Gisborne: What to do, where to eat, and where to stay

Visitors flock for the sun, sea and surf — the Holy Trinity of Gisborne. But beyond the salty air and year-round good vibes, the soul of Gizzy begs for more in-depth exploration.

This updated Gisborne information comes from The Insider’s Guide to New Zealand 2017. re order The Insider’s Guide To New Zealand 2020 for the special pre-order price $15 (delivery last week of Nov). *Offer expires 24 November 2019

Words: Cheree Morrison & Cari Johnson

There’s something about Gisborne that makes visitors forgetful.

Not in a did-I-leave-the-iron-on? way; this forgetfulness is more oops-I-forgot-to-leave. Perhaps visitors became used to the sand in their shoes, the golden sunrises and the bottomless barrels of excellent wine?

Whatever the reason, this is a place where visitors become locals, and locals become friends. The people of Gisborne reward effort, so look carefully and explore beyond the backbone of the city.

Connect with people and place at the Te Tairāwhiti Arts Festival

It’s easy to forget life before perfectly chilled chardonnay and fluorescent surfboards, to look back to the days when waka lined the Eastland coastline and Māori legends were passed down by word of mouth. Compelling stories are still told, of course, but now by creatives like renowned novelist and Whale Rider author Witi Ihimaera.

Over three weekends in October, Te Tairāwhiti Arts Festival director Tama Waipara will shine a spotlight on the region’s creative powerhouses, illuminating Aotearoa’s iconic landscape and people with more than 70 live events in and around Gisborne.

The inaugural festival includes performing arts, music, kapa haka, visual arts and storytelling — taking visitors into churches, maraes, and even onto the beach.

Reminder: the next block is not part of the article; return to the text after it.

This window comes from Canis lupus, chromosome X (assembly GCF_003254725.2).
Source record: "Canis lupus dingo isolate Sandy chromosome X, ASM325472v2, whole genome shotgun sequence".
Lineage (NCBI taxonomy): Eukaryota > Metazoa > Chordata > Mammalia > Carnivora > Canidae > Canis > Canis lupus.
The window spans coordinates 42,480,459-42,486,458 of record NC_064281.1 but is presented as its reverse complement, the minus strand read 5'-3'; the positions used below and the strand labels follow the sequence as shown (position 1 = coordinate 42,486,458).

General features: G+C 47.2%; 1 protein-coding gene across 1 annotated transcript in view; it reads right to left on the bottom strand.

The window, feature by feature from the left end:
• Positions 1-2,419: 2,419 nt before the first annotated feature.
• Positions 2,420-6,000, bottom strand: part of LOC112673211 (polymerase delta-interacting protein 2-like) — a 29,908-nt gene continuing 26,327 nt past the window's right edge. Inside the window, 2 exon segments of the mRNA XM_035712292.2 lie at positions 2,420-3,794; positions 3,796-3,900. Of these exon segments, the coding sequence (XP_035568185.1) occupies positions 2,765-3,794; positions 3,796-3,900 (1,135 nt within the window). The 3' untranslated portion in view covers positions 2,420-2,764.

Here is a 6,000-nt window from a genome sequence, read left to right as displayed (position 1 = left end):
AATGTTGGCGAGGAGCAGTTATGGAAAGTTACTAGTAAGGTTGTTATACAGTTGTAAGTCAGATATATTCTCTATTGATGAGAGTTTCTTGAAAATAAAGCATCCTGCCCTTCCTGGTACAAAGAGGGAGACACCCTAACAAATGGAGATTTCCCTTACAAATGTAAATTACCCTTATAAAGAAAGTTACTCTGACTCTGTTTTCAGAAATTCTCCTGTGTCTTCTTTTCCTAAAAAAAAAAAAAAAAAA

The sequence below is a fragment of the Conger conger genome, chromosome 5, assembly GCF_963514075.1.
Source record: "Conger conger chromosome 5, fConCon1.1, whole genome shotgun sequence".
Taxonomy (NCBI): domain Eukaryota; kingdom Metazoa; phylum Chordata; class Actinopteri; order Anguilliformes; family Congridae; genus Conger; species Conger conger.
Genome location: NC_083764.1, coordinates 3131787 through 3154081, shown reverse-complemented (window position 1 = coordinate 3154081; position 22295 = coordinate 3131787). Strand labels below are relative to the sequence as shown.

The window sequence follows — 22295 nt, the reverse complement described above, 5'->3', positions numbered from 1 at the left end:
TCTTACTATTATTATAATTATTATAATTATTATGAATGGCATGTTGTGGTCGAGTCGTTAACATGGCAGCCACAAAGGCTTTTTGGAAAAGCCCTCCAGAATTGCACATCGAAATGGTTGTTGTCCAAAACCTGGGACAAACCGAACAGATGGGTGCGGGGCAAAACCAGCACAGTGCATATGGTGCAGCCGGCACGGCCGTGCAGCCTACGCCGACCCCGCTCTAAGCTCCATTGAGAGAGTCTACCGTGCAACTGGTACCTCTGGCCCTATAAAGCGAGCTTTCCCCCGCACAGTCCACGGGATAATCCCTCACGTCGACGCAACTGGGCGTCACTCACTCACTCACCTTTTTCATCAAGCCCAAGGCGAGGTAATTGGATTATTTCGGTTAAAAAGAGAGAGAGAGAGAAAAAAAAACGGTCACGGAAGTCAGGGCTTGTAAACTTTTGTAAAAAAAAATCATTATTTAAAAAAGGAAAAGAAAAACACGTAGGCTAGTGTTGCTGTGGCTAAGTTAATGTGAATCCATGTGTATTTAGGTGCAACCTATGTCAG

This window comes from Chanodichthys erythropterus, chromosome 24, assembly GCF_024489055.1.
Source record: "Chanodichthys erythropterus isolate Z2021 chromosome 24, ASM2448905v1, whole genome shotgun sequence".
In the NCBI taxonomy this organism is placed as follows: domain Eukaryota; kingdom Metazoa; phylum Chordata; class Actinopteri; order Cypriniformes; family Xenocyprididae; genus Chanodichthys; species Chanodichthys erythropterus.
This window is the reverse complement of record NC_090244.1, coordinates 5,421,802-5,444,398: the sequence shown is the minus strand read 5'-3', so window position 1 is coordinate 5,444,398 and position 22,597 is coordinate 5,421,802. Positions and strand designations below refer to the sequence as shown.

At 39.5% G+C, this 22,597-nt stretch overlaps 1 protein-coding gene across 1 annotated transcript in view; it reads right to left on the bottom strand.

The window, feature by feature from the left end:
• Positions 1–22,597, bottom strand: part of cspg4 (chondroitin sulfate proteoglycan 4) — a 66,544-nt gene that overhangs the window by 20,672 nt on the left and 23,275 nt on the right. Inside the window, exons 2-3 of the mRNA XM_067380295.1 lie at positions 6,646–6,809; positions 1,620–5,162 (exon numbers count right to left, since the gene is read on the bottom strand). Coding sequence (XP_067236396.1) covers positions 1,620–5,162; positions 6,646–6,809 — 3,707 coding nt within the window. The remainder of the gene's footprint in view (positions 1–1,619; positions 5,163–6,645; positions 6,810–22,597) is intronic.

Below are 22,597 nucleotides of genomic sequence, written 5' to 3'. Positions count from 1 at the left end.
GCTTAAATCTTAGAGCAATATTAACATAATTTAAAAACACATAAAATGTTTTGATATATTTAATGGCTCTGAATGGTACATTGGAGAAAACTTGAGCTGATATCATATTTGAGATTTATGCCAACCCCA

Witi’s Wahine actors (from left): Ani-Piki Tuari, Roimata Fox, Ngapaki Moetara, Mere Boynton.

“It’s an opportunity for people to go into places they’ve never seen before,” says Tama, who worked as a programming manager for the Auckland Arts Festival for five years.

“Art-lovers don’t necessarily need to go and sit in a theatre to experience art,” he says, although  there will be plenty of that, too, with performances in Gisborne’s cultural hubs such as the War Memorial Theatre, Lawson Field Theatre, and the grassy beach-adjacent amphitheatre at the Soundshell.

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Actor and playwright Nancy Brunning’s new play Witi’s Wahine will pay homage to Witi Ihimaera, drawing inspiration from the author’s stories and female Māori characters.

“I always say that a festival is the art of bringing people together. We’re a platform for connections,” says Tama.

He encourages visitors to connect with local food, culture and picturesque scenery while in the region, because, above all, the festival is about what it means to be of Tairāwhiti.

4 to 20 October, venues in and around Gisborne and Tairāwhiti, tickets at


Taste local flavours from Neighbourhood Pizzeria

It might be one of the smallest kitchens in the country but the team at Neighbourhood Pizzeria have pizza creation down to an impressive dance. They twist and twirl around each other, punching dough, dicing vegetables, building boxes, scooping pizzas and taking orders — and all from the inside of a converted shipping container.

The Campbell family are dominant in the Gisborne food scene, also owning café Frank and Albie’s and the Gisborne Wine Centre. But Marcel Campbell has carved out a little niche on a vacant grassy lot on Ballance Street next to Frank and Albie’s.

“There was nothing good about pizza in Gisborne, so I thought we had better vibe it up. We set up the shipping container on a patch of grass, and the locals loved it so much that we had to extend,” says the pizza maestro.

Expect a queue from opening at 4.30pm to close at 8.30pm — this is the place to stop after a long day’s work, if the kids are calling for takeaways or if the kitchen isn’t the place to be.